SKETCHES - Ana Marie Pamintuan - The Philippine Star

TAIPEI – When Chung-kwang Tien was a kid, his father would take a chopstick and break it in front of the boy. Then the father would gather several chopsticks together and show how difficult it was to break the bunch all at the same time.

It was the elder Tien’s way of illustrating strength in togetherness.

Today the boy is Taiwan’s deputy foreign minister, and he uses his father’s story to stress the importance of countries with shared values and interests banding together, forming a “solidarity of freedom, democracy and respect for human rights.”

In the past months, China has ramped up military drills around Taiwan, which Beijing considers a renegade province, amid the perception that new President William Lai is a separatist who would press independence from the mainland.

Apart from the drills, however, China has been tightening the screws on Taiwan through economic coercion, imposing trade restrictions on Taiwanese exports and preventing Chinese citizens from visiting the self-ruled island for leisure.

The moves have prompted Taipei to cut its tourist arrival projections for 2024 from 12 million to 10 million, and have resulted in a significant drop in Taiwanese exports, China being the island’s biggest market.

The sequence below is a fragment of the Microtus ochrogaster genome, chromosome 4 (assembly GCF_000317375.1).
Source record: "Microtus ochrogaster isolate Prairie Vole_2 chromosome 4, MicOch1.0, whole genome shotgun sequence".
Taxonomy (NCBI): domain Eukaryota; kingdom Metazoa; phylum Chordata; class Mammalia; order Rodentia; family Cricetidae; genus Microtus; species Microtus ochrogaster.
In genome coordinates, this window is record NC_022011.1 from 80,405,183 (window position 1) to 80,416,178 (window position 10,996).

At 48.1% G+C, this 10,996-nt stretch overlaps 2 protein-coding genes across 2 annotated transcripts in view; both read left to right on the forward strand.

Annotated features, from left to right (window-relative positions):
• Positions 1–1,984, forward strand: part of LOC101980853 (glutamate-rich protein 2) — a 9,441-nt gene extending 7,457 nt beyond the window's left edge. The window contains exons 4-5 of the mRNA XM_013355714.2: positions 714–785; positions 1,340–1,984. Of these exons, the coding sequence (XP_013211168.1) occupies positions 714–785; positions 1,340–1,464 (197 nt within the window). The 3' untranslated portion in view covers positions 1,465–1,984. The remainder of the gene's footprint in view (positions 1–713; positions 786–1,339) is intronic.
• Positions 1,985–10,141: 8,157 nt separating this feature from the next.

Tien seems to take comfort in the fact that the Taiwanese aren’t the only ones who are feeling Chinese economic coercion and hybrid warfare.

Meeting with visiting foreign journalists at the Ministry of Foreign Affairs in this capital city, Tien recalled that Beijing was riled when Scott Morrison, at the time the prime minister of Australia, had raised the possibility in April 2020 that the COVID virus might have originated from China.

Beijing then stopped ordering a major Australian export, wine. Taiwan stepped in and bought Australian wine and lobsters. The Taiwanese, Tien said, called it “freedom red wine and freedom lobsters.”

“We have to help each other,” he said.

As he raised his glass of Aussie red wine to welcome the foreign journalists, Tien quipped that with the wine and lobster, “my cholesterol goes up, so we call it my freedom cholesterol.”

*      *      *

Australia learned its lessons from China’s economic coercion and began to diversify its markets and supply chains. The task is more difficult for Taiwan, whose biggest trading partner has long been the Chinese mainland.

In 2020, Taiwanese exports to China hit the highest ever, accounting for up to 44 percent of the total, according to Da-nien Liu, director of the think tank Chung-Hua Institution for Economic Research (CIER). Last year, China’s share of Taiwanese exports remained the largest, but with a significant drop at just 35 percent, Liu said.

Diversification and reducing economic dependence on China, however, can be “very difficult to do quickly,” according to both Liu and CIER research fellow Ming-min Yang. “We still have a long way to go.”

Yang noted that Taiwanese gross domestic product growth slowed to just 1.3 percent last year, largely because of Beijing’s restrictions on imports from Taiwan, aggravated by the continuing economic slowdown in China. While exports to other countries went up, it still wasn’t enough to compensate for the flat exports to China, he said.